And this is the crux of why the learning styles myth won’t die: because some things that are done in the name of it are actually good teaching practices that are also supported by real scientific evidence about how all students learn.

13 Responses to Just semantics? Subtle but important misunderstandings about learning styles, modalities, and preferences

  1. Kapitza says:

    Thanks for this. Very interesting topic.

    I was wondering whether some students just need more explaination than others to grasp certain concepts (rather than needing more modalities), and providing explanation through differing modalities happens to be an efficient way of doing this?

    • Yes, and actually, that raises another excellent point that I didn’t go into.

      Sometimes, the illusion of a learning style can occur when an explanation in one modality comes after another. If half the class got it right away, and then some more students got it with the additional modality, it is intuitively tempting to infer that the addition of that specific modality is what got through to them.

      To test the hypothesis, however, you would need to reverse the order of the modalities, and evidence would come from a reversal in terms of which students understood the explanation in the first (previously second) modality – and there is no such evidence in the literature.

  2. Brian says:

    “And here’s the final nail in the coffin. If the student who understood a concept just from reading a difficult text book is made to watch the more fun and entertaining video, they’re not going to have any trouble understanding it”

    I am really not sure I understood this. Is the write suggesting that one can learn this concept from either a video (fun and entertaining simply illuminates motives) or textbook. If so and the learner simply prefers a video (this describes me) why would the textbook be superior or chosen.

    I wasn’t sure what the point of the discussion of modalities and senses was. At all.

    “People have preferences for how they learn”, and preferences may affect motivations. Peopl watch the movie when they gave up on the book after the first 10 mins. I may learn 20 % less when I watched the movie but I was never going to read more than 20% of the book. Which is more effective?

    I agree that definitions and understandings can be important, and I am not sure this post has moved me any closer to reality.

    It has always been clear that when Dan Willingham talks about Learning Styles and research he is very precise in his descriptions and when describing research findings. Dan uses examples such as asking for directions for which the learning effectiveness of a long string of directions is less effective thatn drawing a picture. Much learning is not however of this nature.

    I can read David Didau’s blog or I can watch a video of him explaining an issue. I tend to prefer the latter. I love podcasts. Listening to someone speak text or reading text is a real choice for me.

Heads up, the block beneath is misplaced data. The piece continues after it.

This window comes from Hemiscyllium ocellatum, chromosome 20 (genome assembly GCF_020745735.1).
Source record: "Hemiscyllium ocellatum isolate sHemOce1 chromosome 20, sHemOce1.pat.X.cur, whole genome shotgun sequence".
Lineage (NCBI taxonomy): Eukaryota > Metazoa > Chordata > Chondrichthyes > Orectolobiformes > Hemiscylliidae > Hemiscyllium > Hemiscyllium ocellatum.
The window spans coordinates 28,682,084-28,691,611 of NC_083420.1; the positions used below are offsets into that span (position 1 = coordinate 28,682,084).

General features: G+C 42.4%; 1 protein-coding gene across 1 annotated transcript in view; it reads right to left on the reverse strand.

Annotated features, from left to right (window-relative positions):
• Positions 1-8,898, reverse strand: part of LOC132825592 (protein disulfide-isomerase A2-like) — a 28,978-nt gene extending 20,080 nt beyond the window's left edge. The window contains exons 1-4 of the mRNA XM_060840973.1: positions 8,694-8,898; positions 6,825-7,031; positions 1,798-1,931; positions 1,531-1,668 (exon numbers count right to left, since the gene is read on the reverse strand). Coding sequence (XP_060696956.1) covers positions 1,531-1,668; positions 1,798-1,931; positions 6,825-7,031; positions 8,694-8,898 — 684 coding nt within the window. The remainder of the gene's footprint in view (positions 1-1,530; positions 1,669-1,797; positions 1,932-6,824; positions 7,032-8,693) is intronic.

I feel that focusing on the subtleties of what people say and the language they use is often pointless, unless they are scientists explaining reasearch they have carried out. I am very happy for people to witter on about debunking learning preferences / styles while I listen to my podcasts and watch Harvard professors giving lectures, while others read transcripts. I feel it is their time they are wasting so what is the problem.

    • Chester Draws says:

      I am very happy for people to witter on about debunking learning preferences / styles while I listen to my podcasts and watch Harvard professors giving lectures, while others read transcripts.

      Sure. But you have no proof that your method works better, even for you. Only that you prefer it.

      I’m pretty sure that if you had to learn to code HTML, for example, that you would quickly move from your preferred aural-only to a mix containing a lot of text. Between a podcast and a text, you would learn more from a text in that case. Teaching to your “preferred” learning style would be a waste of time.

    • Josh says:

      “If the student who understood a concept just from reading a difficult text book is made to watch the more fun and entertaining video, they’re not going to have any trouble understanding it.”

      Yes, the author is saying that this particular student could learn from either style. The point is that those individuals who need the entertaining visual accompaniment aren’t visual learners, they’re just not as competent at learning as the individual who doesn’t need information delivered in a more dynamic fashion to learn it.

      That isn’t to disparage the preference. If you PREFER to watch videos, then by all means you should watch videos. But NEEDING to watch videos isn’t a ‘learning style’, it suggests a need for extra modalities which in turn suggests that the individual simply isn’t as good at learning.

      I’ll repeat, for clarity and comprehension, that this doesn’t mean that those who PREFER visual learning are poorer learners. We’re talking specifically about those who seem to have trouble learning WITHOUT extra modalities. If you can learn perfectly well from a difficult text and simply prefer a more engaging format you’re perfectly normal and in good company.